Thursday Review | Inflatable booster works in a pinchFARGO – The Bubble Bum car booster seat is something only a mom could invent. It’s ingenious, really: an inflatable booster seat that stows easily, the perfect solution when traveling in a rental car or taxi, or hauling an extra kid at the spur of the moment.
By: Sherri Richards, INFORUM
FARGO – The Bubble Bum car booster seat is something only a mom could invent.
It’s ingenious, really: an inflatable booster seat that stows easily, the perfect solution when traveling in a rental car or taxi, or hauling an extra kid at the spur of the moment.
I expected the seat to feel slippery and cheap, like a blow-up beach raft, so was pleasantly surprised by its fabric covering and cushy feel.
The air valve twists open and closed easily. I was able to inflate the seat by mouth in less than a minute.
My 4-year-old daughter declared it “comfortable.”
Because it doesn’t have arm rests, it’s narrower than most boosters. It fit easily next to our high-back booster and convertible car seat, meaning three kids could sit in the back seat.
The booster has red clips on both sides that the lap belt must thread through. This made buckling and unbuckling trickier than Eve’s regular booster, especially because I’m used to doing so with one hand.
The Bubble Bum also comes with a clip to position the shoulder belt. I did have some trouble adjusting it to where it kept the shoulder strap in place.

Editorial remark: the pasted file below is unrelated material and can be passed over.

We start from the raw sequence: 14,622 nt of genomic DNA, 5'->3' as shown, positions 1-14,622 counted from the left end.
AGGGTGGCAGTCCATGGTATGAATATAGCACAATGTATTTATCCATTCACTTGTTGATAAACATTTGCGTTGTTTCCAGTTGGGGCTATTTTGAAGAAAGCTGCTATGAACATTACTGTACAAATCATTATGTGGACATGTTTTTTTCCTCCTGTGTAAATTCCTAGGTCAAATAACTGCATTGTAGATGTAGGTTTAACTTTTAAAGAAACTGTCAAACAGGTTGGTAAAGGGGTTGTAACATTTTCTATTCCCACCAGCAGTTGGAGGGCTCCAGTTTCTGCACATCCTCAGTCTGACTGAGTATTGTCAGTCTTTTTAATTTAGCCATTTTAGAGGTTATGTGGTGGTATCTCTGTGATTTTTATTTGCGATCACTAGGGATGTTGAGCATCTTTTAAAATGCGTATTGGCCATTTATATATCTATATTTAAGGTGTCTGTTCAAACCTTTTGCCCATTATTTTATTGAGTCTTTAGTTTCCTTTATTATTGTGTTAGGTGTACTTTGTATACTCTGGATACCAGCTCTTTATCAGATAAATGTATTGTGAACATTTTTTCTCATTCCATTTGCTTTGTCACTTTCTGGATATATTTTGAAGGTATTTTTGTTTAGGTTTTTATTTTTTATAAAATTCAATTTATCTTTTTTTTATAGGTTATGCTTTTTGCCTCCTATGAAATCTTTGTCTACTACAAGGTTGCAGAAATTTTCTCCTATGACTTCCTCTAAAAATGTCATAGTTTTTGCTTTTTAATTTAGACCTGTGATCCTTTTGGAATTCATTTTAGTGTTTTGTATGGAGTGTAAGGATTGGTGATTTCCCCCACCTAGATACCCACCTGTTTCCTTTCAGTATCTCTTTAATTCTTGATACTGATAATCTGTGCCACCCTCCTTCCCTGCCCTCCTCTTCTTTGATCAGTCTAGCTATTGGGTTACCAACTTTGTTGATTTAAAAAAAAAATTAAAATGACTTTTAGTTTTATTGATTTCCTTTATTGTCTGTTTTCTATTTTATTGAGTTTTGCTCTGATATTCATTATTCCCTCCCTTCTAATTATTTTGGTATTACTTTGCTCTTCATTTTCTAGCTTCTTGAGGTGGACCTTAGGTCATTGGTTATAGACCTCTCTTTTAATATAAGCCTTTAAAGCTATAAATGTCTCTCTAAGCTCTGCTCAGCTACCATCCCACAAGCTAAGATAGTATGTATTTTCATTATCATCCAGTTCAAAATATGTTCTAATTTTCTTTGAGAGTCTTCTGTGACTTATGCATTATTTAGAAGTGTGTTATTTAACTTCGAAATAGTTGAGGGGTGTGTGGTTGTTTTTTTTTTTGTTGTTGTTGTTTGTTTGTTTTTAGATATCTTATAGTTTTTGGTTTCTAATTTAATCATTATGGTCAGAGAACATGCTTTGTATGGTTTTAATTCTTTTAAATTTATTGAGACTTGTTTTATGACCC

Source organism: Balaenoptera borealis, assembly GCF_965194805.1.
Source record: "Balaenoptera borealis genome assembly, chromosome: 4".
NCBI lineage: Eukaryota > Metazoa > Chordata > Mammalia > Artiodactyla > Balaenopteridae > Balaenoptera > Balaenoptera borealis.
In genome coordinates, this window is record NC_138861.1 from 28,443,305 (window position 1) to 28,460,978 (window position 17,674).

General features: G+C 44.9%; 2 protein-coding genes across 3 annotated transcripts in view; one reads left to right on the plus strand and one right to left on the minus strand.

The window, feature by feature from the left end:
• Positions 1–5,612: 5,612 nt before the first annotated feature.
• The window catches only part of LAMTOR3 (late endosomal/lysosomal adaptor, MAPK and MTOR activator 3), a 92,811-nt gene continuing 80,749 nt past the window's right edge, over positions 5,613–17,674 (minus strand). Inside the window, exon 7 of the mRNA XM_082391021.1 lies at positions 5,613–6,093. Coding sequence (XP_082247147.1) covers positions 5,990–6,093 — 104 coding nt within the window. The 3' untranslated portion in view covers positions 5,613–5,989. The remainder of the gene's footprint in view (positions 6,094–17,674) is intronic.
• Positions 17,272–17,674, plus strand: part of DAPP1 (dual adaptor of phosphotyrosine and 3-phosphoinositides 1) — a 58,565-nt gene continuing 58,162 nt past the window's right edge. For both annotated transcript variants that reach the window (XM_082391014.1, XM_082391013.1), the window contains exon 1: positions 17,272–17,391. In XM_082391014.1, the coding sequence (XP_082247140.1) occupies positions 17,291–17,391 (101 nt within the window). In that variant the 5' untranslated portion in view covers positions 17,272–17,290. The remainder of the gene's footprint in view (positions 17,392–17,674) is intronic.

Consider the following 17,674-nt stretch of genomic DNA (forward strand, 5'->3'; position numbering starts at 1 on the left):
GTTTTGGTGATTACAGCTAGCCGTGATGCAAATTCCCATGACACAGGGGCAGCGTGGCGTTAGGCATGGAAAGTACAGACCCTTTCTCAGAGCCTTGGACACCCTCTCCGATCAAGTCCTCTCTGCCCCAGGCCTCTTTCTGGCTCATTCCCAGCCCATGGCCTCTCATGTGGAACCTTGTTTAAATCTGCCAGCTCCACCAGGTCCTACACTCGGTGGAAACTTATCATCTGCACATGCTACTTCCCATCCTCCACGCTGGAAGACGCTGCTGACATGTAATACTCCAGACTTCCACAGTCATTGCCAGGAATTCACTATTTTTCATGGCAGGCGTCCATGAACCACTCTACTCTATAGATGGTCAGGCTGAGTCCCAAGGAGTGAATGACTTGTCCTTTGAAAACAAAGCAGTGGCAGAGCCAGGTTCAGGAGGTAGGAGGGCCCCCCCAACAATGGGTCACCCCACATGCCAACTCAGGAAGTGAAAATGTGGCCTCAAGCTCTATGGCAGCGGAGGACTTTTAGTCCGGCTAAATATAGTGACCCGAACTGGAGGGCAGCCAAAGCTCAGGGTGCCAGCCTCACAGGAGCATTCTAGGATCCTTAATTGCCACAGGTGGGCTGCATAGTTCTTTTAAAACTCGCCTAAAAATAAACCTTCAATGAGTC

After a quick trip to the store and back home, I deflated the seat. It reminded me of deflating an air mattress. I couldn’t seem to get all the air out, as much as I squeezed. Its drawstring carrying bag is stretchy, though, so I could still tuck it back inside.
While the seat is light, I’m not sure it would readily fit inside a purse or glove box, as its makers claim. It definitely would fit in a carry-on bag or backpack.
The seat is said to meet all U.S. federal motor vehicle safety standards. It’s designed for use by kids ages 4 to 11 who weigh 40 to 100 pounds.
It retails for $40, and is sold online. Similarly shaped backless boosters can be found for as little as $15, so you are more paying for portability.
I wondered how its plastic materials would withstand North Dakota’s extreme temperatures, especially if stored in a car’s trunk. Bubble Bum makers note it contains memory foam and not just plastic but suggest not leaving it in a car in extreme heat and leaving the valve open when not in use.
Bobbi Paper, injury prevention coordinator with Sanford Children’s and Safe Kids Fargo/ Moorhead, says she hasn’t seen Bubble Bum seats in our area, but the product has been discussed at conferences and safety meetings.
Paper says it meets standards conventional car seats must meet before being sold in the U.S., and was rated a “best bet” by the Insurance Institute for Highway Safety. She notes it’s recommended that children transitioning from a car seat use a high-back booster until they are 6 or 7 years old. There is an inflatable high-back booster on the market called “Go Booster,” she says.
Bottom line: I wouldn’t use the Bubble Bum on a daily basis, but it would be a great solution for traveling kiddos.